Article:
As an American who fully supports the right of Israeli self-determination, I usually try to leave the detailed debate on Israeli politics to those who
1. Are more well-versed in the day-to-day workings of the Israeli government, and
2. Are directly impacted by the outcome of any decisions made by the Israeli government.
A telling example of this is Sharon’s Disengagement Plan, a decidedly sticky wicket for Israel and the Jews who currently live in areas such as the Gaza Strip.
On the one hand, as Abba Gav points out, the disengagement of Israel from the areas in question should be seen as a restructuring of Israeli resources, both military and civilian, for future struggles that we all know are coming. After all, history tells us that no matter what concessions Israel makes, the “Palestinians” will never be satisfied until they have removed the Jews from the entire area. Abba Gav very succinctly sums up his support for the Israeli government’s decision thusly:
I will trust that in a democracy, all of the risks are identified, and the leadership makes decisions. If our nation of armchair generals can’t trust even this government to run the country — that is, raise its objections without accusations of treason and govenmental anti-semitism — then Israel is essentially ungovernable; there isn’t going to be a “better” government. At that point, the alternative is anarchy, each of us feeling entitled to rule based on the correctness of our opinion, rather than the ability to gather a majority.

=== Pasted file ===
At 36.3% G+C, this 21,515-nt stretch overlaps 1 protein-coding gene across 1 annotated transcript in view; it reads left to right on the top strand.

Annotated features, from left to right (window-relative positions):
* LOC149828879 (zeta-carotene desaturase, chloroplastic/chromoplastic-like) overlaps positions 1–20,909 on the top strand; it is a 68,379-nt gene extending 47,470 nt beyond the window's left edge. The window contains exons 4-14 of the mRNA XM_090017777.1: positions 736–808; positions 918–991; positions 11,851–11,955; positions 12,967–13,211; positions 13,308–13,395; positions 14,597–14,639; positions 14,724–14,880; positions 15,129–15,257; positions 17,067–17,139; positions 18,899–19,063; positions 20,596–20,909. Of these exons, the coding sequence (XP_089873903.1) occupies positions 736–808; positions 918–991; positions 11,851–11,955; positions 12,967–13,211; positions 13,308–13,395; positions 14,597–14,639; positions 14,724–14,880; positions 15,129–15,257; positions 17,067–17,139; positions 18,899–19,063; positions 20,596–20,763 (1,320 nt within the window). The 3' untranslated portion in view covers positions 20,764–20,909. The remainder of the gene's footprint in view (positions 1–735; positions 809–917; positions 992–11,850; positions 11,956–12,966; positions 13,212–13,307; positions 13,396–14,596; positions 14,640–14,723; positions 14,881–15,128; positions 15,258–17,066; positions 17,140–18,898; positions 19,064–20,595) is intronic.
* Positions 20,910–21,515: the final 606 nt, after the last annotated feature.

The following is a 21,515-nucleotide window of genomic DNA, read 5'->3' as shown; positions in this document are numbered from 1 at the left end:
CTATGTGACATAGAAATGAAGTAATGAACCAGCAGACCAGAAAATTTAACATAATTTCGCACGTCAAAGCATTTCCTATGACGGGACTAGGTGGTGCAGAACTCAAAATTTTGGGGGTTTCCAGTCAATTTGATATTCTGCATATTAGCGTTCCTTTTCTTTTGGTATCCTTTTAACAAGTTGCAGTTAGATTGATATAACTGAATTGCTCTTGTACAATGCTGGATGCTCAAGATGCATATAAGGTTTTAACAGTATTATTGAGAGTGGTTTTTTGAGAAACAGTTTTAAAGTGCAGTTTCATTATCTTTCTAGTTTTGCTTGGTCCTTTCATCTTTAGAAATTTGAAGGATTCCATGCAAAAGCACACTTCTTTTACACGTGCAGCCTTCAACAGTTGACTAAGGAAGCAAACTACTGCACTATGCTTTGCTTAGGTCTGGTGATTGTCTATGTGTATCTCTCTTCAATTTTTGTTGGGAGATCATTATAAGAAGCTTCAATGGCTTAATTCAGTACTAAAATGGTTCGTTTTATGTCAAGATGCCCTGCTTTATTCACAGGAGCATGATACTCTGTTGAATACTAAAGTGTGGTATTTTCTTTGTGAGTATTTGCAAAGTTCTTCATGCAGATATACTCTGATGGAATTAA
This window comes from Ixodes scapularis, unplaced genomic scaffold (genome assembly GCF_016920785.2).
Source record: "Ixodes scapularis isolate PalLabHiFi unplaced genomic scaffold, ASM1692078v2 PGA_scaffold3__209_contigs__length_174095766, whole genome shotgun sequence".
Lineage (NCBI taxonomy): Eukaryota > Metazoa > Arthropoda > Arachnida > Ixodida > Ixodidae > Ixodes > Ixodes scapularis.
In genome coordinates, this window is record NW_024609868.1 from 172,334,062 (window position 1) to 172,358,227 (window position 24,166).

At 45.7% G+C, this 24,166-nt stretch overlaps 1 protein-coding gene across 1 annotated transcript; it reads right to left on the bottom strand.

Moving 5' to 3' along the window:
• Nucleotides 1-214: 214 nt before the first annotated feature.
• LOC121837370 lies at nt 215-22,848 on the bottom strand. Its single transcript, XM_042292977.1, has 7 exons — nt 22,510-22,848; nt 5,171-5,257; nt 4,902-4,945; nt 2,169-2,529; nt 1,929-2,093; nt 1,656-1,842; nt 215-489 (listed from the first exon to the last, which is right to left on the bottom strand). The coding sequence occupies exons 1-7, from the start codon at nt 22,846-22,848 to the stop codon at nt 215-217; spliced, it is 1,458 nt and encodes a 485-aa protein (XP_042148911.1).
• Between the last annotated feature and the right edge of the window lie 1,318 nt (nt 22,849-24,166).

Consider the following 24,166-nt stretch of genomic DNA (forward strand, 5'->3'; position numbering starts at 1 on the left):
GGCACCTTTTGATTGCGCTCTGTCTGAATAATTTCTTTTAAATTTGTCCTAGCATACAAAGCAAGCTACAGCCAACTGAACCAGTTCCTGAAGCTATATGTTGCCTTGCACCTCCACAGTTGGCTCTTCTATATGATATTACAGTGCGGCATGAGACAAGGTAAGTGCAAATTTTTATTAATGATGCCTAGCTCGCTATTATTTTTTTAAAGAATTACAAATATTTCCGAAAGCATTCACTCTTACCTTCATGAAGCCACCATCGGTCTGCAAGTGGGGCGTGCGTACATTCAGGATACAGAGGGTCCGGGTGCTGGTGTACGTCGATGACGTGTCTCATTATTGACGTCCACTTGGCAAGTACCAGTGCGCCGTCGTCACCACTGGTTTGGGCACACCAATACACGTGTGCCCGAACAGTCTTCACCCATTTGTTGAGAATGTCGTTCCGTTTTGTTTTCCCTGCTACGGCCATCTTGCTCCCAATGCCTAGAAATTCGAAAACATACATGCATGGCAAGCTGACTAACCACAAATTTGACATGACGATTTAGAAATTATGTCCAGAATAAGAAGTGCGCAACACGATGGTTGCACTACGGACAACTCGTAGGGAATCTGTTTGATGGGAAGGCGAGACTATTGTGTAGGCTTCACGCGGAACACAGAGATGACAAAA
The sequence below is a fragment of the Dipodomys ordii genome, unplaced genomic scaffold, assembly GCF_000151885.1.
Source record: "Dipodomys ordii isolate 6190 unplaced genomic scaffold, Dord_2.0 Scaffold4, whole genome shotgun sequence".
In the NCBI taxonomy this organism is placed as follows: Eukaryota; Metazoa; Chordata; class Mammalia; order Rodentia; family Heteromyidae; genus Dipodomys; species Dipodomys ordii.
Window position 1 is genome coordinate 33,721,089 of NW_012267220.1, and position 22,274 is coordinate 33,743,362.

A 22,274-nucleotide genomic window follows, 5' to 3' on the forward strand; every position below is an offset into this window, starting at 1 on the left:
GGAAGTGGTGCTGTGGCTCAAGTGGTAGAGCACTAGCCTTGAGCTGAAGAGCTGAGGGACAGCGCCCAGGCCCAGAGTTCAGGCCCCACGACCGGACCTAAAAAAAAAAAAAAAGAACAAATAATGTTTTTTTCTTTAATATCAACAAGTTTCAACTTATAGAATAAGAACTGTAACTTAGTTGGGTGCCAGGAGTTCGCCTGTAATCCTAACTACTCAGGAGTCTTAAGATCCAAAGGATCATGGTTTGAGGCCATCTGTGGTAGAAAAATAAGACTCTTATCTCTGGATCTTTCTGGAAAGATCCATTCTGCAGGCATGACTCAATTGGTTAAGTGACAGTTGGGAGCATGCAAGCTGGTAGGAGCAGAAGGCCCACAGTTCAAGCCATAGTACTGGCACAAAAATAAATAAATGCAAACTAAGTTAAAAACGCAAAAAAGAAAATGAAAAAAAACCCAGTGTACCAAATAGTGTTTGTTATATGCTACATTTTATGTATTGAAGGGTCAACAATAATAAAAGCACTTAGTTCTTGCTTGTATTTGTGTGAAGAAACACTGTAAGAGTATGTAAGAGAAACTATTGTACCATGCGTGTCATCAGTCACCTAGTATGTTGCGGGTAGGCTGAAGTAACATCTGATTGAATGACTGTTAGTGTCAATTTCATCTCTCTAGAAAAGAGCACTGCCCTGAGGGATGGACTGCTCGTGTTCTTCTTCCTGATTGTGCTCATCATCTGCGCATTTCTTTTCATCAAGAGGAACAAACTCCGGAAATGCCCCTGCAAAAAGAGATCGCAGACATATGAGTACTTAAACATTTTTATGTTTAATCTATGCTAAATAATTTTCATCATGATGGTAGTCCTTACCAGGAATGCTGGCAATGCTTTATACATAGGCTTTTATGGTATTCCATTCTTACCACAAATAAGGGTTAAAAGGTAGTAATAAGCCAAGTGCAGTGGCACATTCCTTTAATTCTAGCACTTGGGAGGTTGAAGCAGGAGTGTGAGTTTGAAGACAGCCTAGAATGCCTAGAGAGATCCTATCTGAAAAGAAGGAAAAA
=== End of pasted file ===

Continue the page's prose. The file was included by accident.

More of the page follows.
On the other hand, I feel an extreme pang of regret for the uprooting of whole towns and villages, not to mention the people in them, something that is an undeniably traumatic proposition for Israelis no matter what one’s take on the settlement issue may be.
My trepidation for commenting on Israeli politics stems not from fear of criticism for my point of view, but rather from a healthy respect for the people of Israel and their ability to survive incredible hardship, including internal strife, for the last 57 years. I strongly feel that Israel’s fate is, and should be, in the hands of those who are faced with the daily threat of terrorism and attack and not those of us safe and secure thousands of miles away. Having survived numerous wars, intifadahs and the afore-mentioned onslaught of suicide bombers and terrorist incursions, I have the utmost confidence in Israel’s ability to survive the mounting internal storm that implementation of the Disengagement Plan will no doubt intensify.
One thing, however, is sure: No matter what the decision of the Israeli government should be on disengagement, Zionist that I am I will stand by Israel and her people in the years ahead – not as a silent witness, but rather as an equal and outspoken member of G-d’s Chosen People.